Fresno prepares for zealous code enforcement with many question marks

After two disasters, Fresno is putting “force” in “Code Enforcement.” How activists, cops and City Hall will handle it.



Here we pause to see how debate about public health – what should be valued, what should be ignored – is the essence of the fight over code enforcement.

The Code Enforcement Task Force’s Phase One ended with a suggested blueprint for Phase Two – written by the losers.

“We, the undersigned five Task Force members, respectfully submit this Minority Report,” began an eight-page summary of where Phase One went squishy.

“After seven months of collegial and fruitful deliberations, we find that on a very few – but important – issues we could not come to consensus with our fellow Task Force Members.”

The report was signed by Dr. Matthew Jendian (chairman of Fresno State’s Sociology Department and task force co-chairman); Rev. David Joseph Criner (Faith in Community board member); Rev. Booker T. Lewis II (Faith in Community board member); Dr. Janine Nkosi (Fresno State sociology professor and Faith in Community board member); and Rev. Phil Skei (community leader).

The report’s executive summary asked the City Council at the April 2015 meeting to amend the proposed vacant blighted building law with several of proposals that had failed to sway the majority. They included:

  1.  “Require an internal health and safety inspection of all newly unblighted properties (those previously found to be in violation of code) before they are rented to ensure properties are habitable under California law.”
  2.  “Allow for non-profit and community groups to enforce the ordinance at no expense to the City by including a private attorney general clause” in the municipal code.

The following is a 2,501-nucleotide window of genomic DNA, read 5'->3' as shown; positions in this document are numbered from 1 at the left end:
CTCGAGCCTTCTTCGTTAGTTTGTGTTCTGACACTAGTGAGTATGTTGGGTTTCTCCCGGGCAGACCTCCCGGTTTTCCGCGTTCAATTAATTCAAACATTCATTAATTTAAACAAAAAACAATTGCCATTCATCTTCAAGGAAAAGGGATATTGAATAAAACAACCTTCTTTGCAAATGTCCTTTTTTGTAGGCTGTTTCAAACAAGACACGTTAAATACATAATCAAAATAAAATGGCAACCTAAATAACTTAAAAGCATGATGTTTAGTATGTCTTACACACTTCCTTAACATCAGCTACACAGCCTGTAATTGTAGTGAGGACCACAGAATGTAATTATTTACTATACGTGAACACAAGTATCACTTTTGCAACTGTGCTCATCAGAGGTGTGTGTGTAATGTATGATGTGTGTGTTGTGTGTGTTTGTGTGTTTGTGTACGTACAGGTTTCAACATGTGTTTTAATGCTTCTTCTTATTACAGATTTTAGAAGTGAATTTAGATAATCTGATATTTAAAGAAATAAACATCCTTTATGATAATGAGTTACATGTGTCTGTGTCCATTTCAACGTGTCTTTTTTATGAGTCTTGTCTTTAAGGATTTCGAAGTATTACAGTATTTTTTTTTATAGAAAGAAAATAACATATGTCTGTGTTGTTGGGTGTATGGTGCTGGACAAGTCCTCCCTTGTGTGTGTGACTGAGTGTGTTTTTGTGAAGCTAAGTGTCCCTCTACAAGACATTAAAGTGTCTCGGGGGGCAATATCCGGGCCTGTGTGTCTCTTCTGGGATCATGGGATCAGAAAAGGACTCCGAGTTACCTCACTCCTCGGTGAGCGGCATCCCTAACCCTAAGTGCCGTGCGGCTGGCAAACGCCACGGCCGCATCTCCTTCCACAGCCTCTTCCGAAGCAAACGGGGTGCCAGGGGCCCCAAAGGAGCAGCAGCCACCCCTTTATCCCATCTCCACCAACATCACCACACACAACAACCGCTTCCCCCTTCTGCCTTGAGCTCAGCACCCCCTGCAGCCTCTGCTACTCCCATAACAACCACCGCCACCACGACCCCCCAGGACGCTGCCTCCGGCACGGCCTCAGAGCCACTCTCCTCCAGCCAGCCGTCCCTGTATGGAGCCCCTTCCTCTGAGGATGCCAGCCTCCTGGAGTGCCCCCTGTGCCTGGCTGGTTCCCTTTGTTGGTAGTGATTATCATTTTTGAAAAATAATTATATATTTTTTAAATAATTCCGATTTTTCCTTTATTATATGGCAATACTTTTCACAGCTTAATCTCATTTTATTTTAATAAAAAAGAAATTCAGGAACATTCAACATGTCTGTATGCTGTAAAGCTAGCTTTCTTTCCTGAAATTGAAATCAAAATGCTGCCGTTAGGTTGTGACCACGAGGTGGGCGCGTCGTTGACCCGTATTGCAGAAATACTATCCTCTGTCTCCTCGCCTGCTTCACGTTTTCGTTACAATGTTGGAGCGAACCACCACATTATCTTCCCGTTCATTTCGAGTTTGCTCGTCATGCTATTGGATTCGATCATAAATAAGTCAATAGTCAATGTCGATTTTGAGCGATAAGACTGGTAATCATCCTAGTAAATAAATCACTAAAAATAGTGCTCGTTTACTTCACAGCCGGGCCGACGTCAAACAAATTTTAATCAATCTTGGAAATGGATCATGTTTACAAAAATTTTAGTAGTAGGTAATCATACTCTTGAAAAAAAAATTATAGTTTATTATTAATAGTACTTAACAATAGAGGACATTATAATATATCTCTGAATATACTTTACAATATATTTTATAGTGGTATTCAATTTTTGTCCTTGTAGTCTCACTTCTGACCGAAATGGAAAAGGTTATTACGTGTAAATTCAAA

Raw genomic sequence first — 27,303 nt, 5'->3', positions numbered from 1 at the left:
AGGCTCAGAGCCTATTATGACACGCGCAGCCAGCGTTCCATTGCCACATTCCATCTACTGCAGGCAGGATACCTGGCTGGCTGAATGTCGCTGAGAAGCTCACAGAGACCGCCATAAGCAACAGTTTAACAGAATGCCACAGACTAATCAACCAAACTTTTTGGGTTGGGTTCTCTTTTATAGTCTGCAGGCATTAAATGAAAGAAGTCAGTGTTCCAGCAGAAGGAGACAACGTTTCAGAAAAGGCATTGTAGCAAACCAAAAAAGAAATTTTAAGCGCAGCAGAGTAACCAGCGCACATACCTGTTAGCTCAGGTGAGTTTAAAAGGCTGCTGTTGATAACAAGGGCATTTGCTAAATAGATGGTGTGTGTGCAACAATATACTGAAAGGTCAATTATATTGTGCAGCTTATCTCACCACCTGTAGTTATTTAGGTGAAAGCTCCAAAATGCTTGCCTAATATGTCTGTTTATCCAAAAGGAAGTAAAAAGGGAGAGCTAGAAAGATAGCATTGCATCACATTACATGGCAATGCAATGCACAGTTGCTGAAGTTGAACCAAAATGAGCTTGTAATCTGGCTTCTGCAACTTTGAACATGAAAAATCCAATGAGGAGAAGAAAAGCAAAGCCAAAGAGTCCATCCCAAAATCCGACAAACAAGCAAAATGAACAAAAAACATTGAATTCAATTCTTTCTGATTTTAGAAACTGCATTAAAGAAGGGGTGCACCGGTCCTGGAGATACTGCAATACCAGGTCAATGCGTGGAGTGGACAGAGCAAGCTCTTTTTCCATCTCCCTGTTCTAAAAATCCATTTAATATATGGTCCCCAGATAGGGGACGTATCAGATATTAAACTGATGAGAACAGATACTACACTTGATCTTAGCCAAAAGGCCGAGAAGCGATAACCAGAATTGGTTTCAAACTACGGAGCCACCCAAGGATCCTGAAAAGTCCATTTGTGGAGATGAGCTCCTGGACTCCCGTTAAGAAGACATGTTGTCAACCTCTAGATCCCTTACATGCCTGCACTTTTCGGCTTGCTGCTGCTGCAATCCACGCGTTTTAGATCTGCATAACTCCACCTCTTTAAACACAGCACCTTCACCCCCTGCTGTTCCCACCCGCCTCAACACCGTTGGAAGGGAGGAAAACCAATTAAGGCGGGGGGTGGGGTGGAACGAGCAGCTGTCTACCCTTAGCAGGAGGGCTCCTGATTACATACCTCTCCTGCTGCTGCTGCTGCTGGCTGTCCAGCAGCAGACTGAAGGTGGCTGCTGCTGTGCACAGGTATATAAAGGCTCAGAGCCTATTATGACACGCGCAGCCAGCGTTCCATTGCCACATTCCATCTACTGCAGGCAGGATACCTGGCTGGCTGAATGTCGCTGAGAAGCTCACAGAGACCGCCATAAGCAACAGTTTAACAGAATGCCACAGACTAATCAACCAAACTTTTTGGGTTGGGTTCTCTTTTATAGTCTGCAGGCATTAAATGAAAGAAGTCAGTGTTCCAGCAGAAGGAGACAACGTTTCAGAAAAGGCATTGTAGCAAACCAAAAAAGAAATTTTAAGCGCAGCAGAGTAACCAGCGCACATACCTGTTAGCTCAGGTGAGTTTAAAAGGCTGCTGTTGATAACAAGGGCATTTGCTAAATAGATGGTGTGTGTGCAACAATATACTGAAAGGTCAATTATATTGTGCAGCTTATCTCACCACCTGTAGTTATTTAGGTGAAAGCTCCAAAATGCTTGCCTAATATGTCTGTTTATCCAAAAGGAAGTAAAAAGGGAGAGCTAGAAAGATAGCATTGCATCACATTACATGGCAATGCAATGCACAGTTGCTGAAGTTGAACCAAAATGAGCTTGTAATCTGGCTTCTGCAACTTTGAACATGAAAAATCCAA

The report cast an enthusiastic eye toward Phase Two (we can start immediately if you wish, the five said), and asked that the task force next time “include Fresno tenants currently living in low-income neighborhoods.”

The state’s Private Attorney General law allows someone who has successfully sued to enforce a right to be reimbursed for legal fees by the losing side if the case turns out to have helped a lot of other people suffering the same or similar injustice. But if the winner’s case ends up helping only her, then there’s no reimbursement.

The minority report also dug into the logic behind these recommendations. Three ideas flow through it all: a.) Housing in all its complexity is critical to public health; b.) In an egalitarian society based on the rule of law, good health is a fundamental right for all; c.) Government has both the power to ensure good housing and health for all, and the obligation to use this authority with vigor.

“Vacant blighted properties undermine property values within a community … cost cities significant dollars in the form of code enforcement, police, fire, and public works … and have damaging psychosocial effects on neighborhood residents,” the report stated.

Community leaders, residents and Fresno State students in 2014 identified more than 400 vacant blighted properties in the south parts of town.

These properties “are concentrated in neighborhoods where the majority of residents are people of color in lower socioeconomic status,” the report stated. “… The Fresno Police Department considers 45% of the city’s abandoned properties a ‘public nuisance’ because houses are used for drug sales and use, prostitution, gang hangouts and other illegal activities. Furthermore, vacant lots often become dumping grounds, which can attract vermin that spread disease. All of these issues compromise the safety and well-being of those living in blighted neighborhoods.”

All this is the foundation on which the five minority report authors built their main point – firm regulation of the interior of Fresno’s housing, occupied as well as unoccupied, is the prize they’re fighting for.

“To create one healthy Fresno, a place where all families have access to safe and healthy homes and neighborhoods, we need unprecedented leadership and collaboration from the City, Council, private sector, non-profit partners, community leaders, and residents,” the minority report concluded.

The proposed amendments added to the Phase One majority report “will ultimately set the stage for strong collaboration and implementation.”

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